On the whole, arabica beans are known for their pleasant, mild taste that resembles that of a fruit. Their plumb-like acidity gives these beans a colorful bouquet, and their high sugar content sweetens the bitterness of excessive caffeine.
- Robusta: As the name may suggest, robusta coffee has a stronger flavor than arabica due to its higher caffeine content. Many people describe robusta as bitter and burnt with a vaguely nutty aftertaste. Because of robusta’s less desirable notes, many consider this coffee to be of lesser quality than arabica—unless, of course, you’re looking for a jolt of caffeine and you don’t care what it tastes like.
Robustas have their place in the world of coffee, however. With more than twice the caffeine content of Arabica beans, this selection is bound to give you the rich, energizing cup of espresso.
- Liberica: Named after the country of its discovery, Liberia, this variety of coffee bean fills about 2% of the world’s coffee cups. This crop can be cheaply bought and sold in Asia and parts of South America, but it’s incredibly difficult to purchase in the West.
How does liberica coffee taste? The most pronounced attribute of this coffee bean is its signature, caffeinated bitterness, which cancels out many more subtle notes in its composition. Because of this, liberica beans have not become popular in the Western world.
- Excelsa: This exotic coffee bean was recently recategorized as a variant of the liberica coffee bean, but despite their biological similarities, their tastes radically differ. Excelsa delivers a rich, dark, even fruity experience that stimulates the back and middle palates.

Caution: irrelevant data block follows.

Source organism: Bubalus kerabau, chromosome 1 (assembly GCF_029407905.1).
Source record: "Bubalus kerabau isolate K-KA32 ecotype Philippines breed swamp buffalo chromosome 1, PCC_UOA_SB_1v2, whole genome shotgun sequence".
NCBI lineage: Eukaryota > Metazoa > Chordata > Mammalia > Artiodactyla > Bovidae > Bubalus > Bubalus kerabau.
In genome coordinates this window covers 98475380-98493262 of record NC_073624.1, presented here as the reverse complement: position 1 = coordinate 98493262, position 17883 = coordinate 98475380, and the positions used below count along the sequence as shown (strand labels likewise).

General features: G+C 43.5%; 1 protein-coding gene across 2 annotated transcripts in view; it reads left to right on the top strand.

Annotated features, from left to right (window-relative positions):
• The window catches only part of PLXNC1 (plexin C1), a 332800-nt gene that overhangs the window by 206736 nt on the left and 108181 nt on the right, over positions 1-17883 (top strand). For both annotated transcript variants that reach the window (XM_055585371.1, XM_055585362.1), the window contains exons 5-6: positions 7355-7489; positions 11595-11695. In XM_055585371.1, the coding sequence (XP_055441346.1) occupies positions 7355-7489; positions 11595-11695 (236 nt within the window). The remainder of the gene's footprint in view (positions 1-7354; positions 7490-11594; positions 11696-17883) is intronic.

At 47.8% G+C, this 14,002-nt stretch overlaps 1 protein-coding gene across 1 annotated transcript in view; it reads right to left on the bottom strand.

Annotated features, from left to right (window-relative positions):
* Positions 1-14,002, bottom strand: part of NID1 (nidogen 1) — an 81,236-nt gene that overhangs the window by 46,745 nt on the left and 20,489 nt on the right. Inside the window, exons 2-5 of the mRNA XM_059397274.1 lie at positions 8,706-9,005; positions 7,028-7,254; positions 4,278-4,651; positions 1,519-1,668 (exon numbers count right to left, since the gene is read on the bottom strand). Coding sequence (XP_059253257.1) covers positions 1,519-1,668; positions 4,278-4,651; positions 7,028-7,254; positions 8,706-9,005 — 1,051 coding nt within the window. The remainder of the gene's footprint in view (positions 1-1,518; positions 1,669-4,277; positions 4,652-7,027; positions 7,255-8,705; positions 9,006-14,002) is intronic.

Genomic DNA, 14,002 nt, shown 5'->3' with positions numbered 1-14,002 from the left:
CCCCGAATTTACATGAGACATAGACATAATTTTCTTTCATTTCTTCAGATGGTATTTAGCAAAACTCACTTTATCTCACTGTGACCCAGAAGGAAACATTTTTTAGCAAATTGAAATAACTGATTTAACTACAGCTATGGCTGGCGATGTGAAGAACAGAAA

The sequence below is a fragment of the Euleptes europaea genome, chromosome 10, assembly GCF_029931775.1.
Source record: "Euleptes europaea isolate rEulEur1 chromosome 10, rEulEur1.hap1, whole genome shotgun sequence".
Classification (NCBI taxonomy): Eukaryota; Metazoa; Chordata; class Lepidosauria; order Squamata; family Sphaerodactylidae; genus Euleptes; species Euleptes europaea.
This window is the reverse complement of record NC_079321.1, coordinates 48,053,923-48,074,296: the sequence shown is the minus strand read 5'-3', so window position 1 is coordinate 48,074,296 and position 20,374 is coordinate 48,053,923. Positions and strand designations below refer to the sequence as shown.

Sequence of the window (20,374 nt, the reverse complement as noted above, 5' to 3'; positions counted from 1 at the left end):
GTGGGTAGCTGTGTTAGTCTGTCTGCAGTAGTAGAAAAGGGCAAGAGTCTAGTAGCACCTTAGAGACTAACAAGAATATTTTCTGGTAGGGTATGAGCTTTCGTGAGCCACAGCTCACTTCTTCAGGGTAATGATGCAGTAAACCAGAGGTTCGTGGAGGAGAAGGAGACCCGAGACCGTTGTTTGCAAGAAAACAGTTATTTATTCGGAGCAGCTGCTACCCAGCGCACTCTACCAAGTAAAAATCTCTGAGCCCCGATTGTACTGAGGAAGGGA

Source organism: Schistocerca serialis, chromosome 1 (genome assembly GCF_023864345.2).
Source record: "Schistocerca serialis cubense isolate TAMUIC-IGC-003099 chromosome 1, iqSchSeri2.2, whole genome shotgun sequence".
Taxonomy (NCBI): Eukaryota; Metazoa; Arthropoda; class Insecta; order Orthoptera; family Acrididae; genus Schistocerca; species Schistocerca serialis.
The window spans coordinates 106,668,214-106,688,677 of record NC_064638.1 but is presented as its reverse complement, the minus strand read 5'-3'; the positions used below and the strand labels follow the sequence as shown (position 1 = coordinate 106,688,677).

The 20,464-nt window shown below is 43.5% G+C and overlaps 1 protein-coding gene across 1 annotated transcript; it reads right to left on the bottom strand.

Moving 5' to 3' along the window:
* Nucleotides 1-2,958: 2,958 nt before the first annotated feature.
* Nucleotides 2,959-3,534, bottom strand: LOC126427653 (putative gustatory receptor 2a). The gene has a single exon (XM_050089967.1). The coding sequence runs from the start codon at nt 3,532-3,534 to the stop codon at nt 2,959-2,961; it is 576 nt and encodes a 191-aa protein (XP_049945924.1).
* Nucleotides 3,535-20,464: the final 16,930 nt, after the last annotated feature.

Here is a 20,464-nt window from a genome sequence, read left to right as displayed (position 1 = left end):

These beans make up 7% of the global coffee consumption, and grow in Southeast Asia at medium altitudes on high trees.
What are some lesser known coffee beans?
It’s not easy to get ahold of many of these beans, but if you’re up for travelling the world, here’s a list of some rare coffee beans you may want to keep an eye out for. Many of these beans are cultivars from arabica coffea beans and come with their own distinct qualities.
- C. charrieriana: This recently discovered coffee bean comes from Cameroon and it’s caffeine free. Keep an eye out for this one if you enjoy decaffeinated coffee, because it may become available in the global market.
- Maragogipe: Referred to as “elephant coffee beans” because of their hefty size, this porous Arabica variety was first grown in Maragogipe, Brazil. Many coffee aficionados maintain that this coffee has subtle, woody flavor which can be enhanced through proper drying methods.
- Geisha: This floral and fragrant coffee bean is grown in Panama and has seen an increased demand recently.
- Sidama: This strictly high grown bean exhibits notes of berries and citrus. Because of its slow growth time, this coffea plant absorbs many of the flavor notes of the surrounding soil.
- Hawaiian Kona: This exotic coffee bean is cultivated on the active volcano Hualalai in Hawaii. Be prepared for notes of chocolate, brown sugar, and even a fruit or two.
- Java: Ah yes, the classic java. This coffee bean was such a popular trade item that the term “cup of java” was born of its namesake. This name refers to its region rather than its specific cultivar.
- Pache Colis: In addition to its large leaves and cherry-like fruitlets, this Guatemalan strain demonstrates a hardy resilience toward soil fungus.
- Colombian: A mild-tasting, balanced coffee bean with a hearty dose of caffeine, originating in Colombia.